TV Cream

TV: M is for...

Mornin’ Sarge

MERCIFULLY SHORT-LIVED spin-off from Comedy Playhouse-derived BBC2 “Comic Asides” strand (parent of KYTV). “Written-by-and-starring” ROBIN DRISCOLL, TONY HAASE, PETE MCCARTHY and REBECCA STEVENS, who staffed incompetent Middleford Police Station. Now absent from CVs of all of the above. Curiously.



  1. Martin

    February 21, 2014 at 6:36 pm

    I remember this going out on a Friday night and I thought it was really funny, much better than The Thin Blue Line which ripped it off.

  2. Mark

    March 26, 2014 at 7:56 pm

    I’d agree with Martin on this. This was a funny show, confirmed by having seen it again recently, and superior in many ways to the Thin Blue Line, At least Mornin’ Sarge had a bit of of edgy and quirky to it – both qualities that were lacking in TTBL.

  3. Joanne Gray

    February 20, 2017 at 6:25 pm

    I’d like to agree – far funnier and less stilted than the Thin Blue Line. I particularly remember Pete McCarthy’s character forever being likened to Rodney Bewes (running joke) and Tony Haase’s clueless inspector not getting a joke properly (as told by cheeky schoolkid visiting the station: “What has four legs and two arseholes? A police horse.”) and subsequently retelling the joke but leaving out the ” police” bit.

    The show’s origins actually lie in an earlier Channel 4 series They Came From Somewhere Else, which involved the same actors, characters and situation (to wit, a police station).

    Can I get my Nerd of the Month badge now?

  4. Tom Ronson

    February 21, 2022 at 1:48 am

    Pete McCarthy and Robin Driscoll were also regulars on Alas Smith and Jones, which remains mystifyingly absent from TV Cream, despite being one of the most consistently funny sketch comedies of the eighties.

  5. Richardpd

    July 21, 2022 at 4:20 pm

    I agree that Alas Smith and Jones (later just Smith and Jones) was hilarious at times, especially the Police Interview and the Pete & Dud riffing face to face sketches. Even when it ended in the late 1990s it was feeling still reasonably fresh.

    • Sidney Balmoral James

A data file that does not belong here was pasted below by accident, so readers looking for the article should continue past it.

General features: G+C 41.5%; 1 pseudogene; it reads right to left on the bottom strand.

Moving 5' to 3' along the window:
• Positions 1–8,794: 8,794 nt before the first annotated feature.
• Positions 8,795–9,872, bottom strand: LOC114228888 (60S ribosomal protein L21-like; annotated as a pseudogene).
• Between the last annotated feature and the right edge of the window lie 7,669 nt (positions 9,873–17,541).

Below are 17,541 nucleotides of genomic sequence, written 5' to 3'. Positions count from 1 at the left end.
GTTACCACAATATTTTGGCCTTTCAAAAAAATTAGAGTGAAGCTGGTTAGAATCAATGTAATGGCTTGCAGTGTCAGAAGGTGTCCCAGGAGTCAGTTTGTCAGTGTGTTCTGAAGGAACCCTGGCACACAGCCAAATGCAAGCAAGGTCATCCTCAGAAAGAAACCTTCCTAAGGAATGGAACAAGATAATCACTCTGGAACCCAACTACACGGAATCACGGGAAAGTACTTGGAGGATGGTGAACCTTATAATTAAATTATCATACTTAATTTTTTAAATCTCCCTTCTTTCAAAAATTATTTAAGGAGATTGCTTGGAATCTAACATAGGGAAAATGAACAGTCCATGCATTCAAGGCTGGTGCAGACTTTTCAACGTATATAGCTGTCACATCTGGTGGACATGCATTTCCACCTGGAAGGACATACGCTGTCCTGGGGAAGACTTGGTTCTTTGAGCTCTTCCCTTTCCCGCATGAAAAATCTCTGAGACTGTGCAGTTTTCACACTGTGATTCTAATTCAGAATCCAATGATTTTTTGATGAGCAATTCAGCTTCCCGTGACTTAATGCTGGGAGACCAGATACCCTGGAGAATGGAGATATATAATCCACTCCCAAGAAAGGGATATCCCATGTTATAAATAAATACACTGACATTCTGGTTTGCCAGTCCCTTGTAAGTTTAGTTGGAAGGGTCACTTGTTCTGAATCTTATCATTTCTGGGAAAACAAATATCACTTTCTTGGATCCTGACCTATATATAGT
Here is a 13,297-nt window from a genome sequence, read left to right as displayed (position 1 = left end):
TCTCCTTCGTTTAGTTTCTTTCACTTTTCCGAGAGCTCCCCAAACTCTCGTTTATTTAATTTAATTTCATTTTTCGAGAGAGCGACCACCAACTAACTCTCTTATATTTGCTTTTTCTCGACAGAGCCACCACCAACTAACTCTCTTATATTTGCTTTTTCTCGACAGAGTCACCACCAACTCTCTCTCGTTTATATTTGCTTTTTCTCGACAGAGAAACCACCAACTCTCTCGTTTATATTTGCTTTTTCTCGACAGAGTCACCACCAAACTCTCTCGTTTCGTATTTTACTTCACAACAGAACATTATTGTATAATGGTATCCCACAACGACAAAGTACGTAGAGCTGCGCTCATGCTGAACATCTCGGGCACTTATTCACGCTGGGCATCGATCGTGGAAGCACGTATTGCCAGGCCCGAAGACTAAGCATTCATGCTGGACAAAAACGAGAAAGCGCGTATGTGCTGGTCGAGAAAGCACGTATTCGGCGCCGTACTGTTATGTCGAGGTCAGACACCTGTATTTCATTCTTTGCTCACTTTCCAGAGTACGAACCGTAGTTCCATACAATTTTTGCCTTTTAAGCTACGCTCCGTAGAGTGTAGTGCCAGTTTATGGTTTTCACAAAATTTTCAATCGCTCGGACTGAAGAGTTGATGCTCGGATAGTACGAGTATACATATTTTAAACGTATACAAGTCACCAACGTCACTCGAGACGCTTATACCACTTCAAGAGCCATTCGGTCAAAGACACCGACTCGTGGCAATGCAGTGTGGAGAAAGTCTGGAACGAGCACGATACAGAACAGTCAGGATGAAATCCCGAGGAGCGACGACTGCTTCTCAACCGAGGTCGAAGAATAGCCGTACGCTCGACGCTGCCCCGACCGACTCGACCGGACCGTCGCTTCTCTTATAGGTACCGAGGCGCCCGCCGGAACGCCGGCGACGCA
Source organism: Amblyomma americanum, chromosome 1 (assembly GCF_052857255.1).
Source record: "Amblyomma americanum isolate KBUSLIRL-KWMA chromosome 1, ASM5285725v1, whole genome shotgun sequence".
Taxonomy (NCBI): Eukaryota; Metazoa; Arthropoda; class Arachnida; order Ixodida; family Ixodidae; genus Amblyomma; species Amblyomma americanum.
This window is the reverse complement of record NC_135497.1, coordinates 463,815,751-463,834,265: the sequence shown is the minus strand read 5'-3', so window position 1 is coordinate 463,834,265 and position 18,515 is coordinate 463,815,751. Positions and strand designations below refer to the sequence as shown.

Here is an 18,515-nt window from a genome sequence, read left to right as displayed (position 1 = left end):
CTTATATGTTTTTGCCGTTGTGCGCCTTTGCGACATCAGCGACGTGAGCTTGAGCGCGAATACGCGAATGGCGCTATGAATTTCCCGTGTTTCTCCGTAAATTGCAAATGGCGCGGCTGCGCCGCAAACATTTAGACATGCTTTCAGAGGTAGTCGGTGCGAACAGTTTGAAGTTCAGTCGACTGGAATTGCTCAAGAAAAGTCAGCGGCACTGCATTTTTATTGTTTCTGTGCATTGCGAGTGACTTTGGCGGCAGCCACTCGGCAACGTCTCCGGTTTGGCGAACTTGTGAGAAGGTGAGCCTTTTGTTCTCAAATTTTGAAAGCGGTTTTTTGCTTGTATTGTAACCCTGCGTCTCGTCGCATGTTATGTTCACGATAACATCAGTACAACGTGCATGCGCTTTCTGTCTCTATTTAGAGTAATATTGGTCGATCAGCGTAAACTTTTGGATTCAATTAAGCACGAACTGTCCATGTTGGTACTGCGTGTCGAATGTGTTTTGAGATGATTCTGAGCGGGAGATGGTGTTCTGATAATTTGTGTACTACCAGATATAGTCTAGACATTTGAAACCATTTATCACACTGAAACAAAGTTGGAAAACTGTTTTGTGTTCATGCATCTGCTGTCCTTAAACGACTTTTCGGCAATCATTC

July 21, 2022 at 6:37 pm

      Smith and Jones of course rather forgotten these days: Jones is an all-purpose heritage-type presenter, and its 9 years since Smith sadly died. Did they lose interest in comedy when they made serious money (both from Talkback and Smith presumably from directing Bean, which made a quarter of a billion dollars!)? I used to laugh like a drain at their home video sketches (which they did a half-hour special of one Christmas), and the Union Man sketch is near-perfect for subverting the audience’s expectations.

  6. Droogie

    July 22, 2022 at 2:22 pm

    Loved Smith & Jones and agree the quality of their sketches was consistently high. My favourite was a genius piece parodying annoying 80’s adverts of the time that would involve a gang of boisterous cockney lads doing a song and dance number to a sub Madness style tune. Kwik Fit, British Beef and do it all were the worst offenders. The brilliant thing about this sketch was how they had Trevor Peacock from 2 of the above adverts play the third gang member.

    • Richardpd

      July 22, 2022 at 9:57 pm

      Their take on the Yellow Pages teenage party aftermath advert was great.

      While the consistency of the writing was normally good, one of the later shows had the comment in a review that some of the weaker sketches felt like they were leftover from Not The Nine O’Clock News!

      Before becoming a regular in front of the cameras Clive Anderson was a writer on the show.

  7. Glenn Aylett

    July 23, 2022 at 6:18 pm

    The good thing about the Not team was all managed to reinvent themselves and not constantly hark back to their era on the show like one or two of the Pythons did. Pamela Stephenson reinvented herself as an amusing chat show guest and writer, Smith and Jones we know about, and Rowan Atkinson had an excellent, diverse comedy CV in the eighties and nineties. Indeed I can laugh just as much at the sight gags on Mr Bean as I do at the more sophisticated humour in Blackadder.
    Speaking of police comedies, anyone recall Rosie, about a well meaning PC in Scarborough who isn’t really cut out for his job?

  8. Richardpd

    July 23, 2022 at 9:43 pm

    I’ve heard of Rosie but never seen it, even though it was written by Roy Clarke. It started as The Growing Pains of PC Penrose before a slight re-tool to become Rosie. Only the first series has been released on DVD.

  9. Glenn Aylett

    July 24, 2022 at 11:49 am

    @ Richardpd, I can remember it from the late seventies and watched Rosie because we had a Golden Rail( how Cream is that?) holiday in Scarborough in 1977 and I wanted to see the town again. Not laugh out loud, but the sort of gentle humour you’d find in a sitcom like Potter from that era.

  10. Tom Ronson

    October 24, 2022 at 4:14 am

    Paul Brooke was good value in this, and he – along with the sainted Simon Callow – was one of the few bits of casting in that bloody awful 2004 film adaptation of The Phantom of the Opera that actually worked. As for the rest of the cast… Miranda Richardson doing a ‘silly English kniggets’ French accent as Madame Giry? YES PLEASE! The fat lad from Bread as Piangi? HELL YES! The not-quite-Britney Spears lookalike from Brookside as Meg? WHY NOT! Compared to those bizarre choices, sticking the underwhelming Emmy Rossum and the tuneless yelping of Gerard Butler in the lead roles seemed almost sensible…

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